The Jigsaw Seen - Winterland
It was only last year that The Jigsaw Seen released "Bananas Foster" to critical fame, but the band is back with ten more swirling pop tunes for your perusal. While "Winterland" doesn't always touch your heart, when it does it does so with songs that will probably remain there.
In loose fashion,"Winterland" is a concept record about fall and the holiday season, though it the songs that directly address that theme that are the weakest of the set. The opener, "What About Christmas," just might make it into the December canon, but then again that is no compensation for its tepid jauntiness. Thankfully it is followed by "December," a gorgeous, understated instrumental. the Jigsaw Seen's strength lies in its quirky melodies and seemingly effortless poetry. Accordingly, the best songs are those like "Woman Loves The Season," an off-kilter, melodic no-wave pop, ala Ben Folds fronting Gang of Four, with a riff on the break that is brilliant and instantly memorable, or the Psychedelia meets Dumptruck on this laconic power pop of "Candy Cane."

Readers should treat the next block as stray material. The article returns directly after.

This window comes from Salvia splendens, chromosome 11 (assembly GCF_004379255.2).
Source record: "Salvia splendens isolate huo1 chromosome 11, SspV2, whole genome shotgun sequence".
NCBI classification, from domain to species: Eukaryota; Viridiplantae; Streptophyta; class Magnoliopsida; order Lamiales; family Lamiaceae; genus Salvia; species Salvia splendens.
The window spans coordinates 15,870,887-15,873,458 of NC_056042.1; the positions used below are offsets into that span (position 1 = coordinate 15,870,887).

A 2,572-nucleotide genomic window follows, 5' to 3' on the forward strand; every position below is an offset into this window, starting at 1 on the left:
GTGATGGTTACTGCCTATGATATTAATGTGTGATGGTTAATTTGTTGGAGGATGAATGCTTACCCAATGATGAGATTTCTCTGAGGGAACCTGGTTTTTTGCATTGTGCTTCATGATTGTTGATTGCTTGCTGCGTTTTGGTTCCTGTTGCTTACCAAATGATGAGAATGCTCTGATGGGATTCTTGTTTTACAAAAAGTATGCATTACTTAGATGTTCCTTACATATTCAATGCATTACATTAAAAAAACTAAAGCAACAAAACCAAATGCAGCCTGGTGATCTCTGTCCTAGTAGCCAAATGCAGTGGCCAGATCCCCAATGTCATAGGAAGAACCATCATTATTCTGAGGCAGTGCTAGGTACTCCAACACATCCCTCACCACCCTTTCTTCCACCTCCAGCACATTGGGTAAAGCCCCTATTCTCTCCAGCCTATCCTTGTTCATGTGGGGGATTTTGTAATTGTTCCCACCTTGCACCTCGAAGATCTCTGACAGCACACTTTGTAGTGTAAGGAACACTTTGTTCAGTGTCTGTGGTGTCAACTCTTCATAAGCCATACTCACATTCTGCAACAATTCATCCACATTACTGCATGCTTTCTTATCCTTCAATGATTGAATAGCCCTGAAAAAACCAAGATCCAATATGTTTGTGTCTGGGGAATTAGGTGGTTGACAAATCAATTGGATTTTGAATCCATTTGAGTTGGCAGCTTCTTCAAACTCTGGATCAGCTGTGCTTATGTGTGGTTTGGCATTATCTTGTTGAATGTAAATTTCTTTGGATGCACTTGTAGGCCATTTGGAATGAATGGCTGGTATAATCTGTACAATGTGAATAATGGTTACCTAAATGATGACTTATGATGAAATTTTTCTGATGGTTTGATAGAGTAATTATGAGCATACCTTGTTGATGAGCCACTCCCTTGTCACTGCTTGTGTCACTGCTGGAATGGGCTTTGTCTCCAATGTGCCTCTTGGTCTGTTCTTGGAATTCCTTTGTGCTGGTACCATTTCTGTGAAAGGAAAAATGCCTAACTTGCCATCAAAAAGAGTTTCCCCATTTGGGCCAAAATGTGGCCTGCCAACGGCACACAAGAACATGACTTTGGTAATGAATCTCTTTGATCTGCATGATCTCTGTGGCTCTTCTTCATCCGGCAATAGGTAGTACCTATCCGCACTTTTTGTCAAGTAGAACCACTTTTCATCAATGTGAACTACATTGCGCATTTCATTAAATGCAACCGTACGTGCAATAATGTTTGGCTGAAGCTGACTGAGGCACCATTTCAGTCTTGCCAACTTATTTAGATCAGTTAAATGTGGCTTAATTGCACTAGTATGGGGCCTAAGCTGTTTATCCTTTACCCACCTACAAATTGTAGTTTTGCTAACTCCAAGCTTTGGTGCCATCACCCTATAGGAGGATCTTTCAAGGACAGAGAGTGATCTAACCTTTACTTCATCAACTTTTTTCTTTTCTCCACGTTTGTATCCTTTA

"Snow Angels of Pigtown," "Circle Of Steel"and the over-wrought "First Day Of The New Year" try to salvage the holiday concept, but it rings more cute than true. Then again, for some that cutesiness is what attracts some to the band, so who knows how this will play out with the individual listener. Ironically, and effortlessly, "Christmas Behind Me" captures all the power and pathos of the holiday blues. The other song that reaches true genius is "Dreams Of Spring," whose majestic piano and strings create an epic pop masterpiece that takes all that failed in "First Day" and remakes them in a sincere emotional peak for the band.
"Winterland" is a curious record. On the one hand, the Jigsaw Seen tries to hard at times to shoehorn their concept into songs that deliver neither on the winter theme nor work as solid songs. On the other hand, the band's knack for melody, harmony and pop hooks leap out at you in song after song, providing too many sublime moments to hold their pretentions against them. In the end, they win again.
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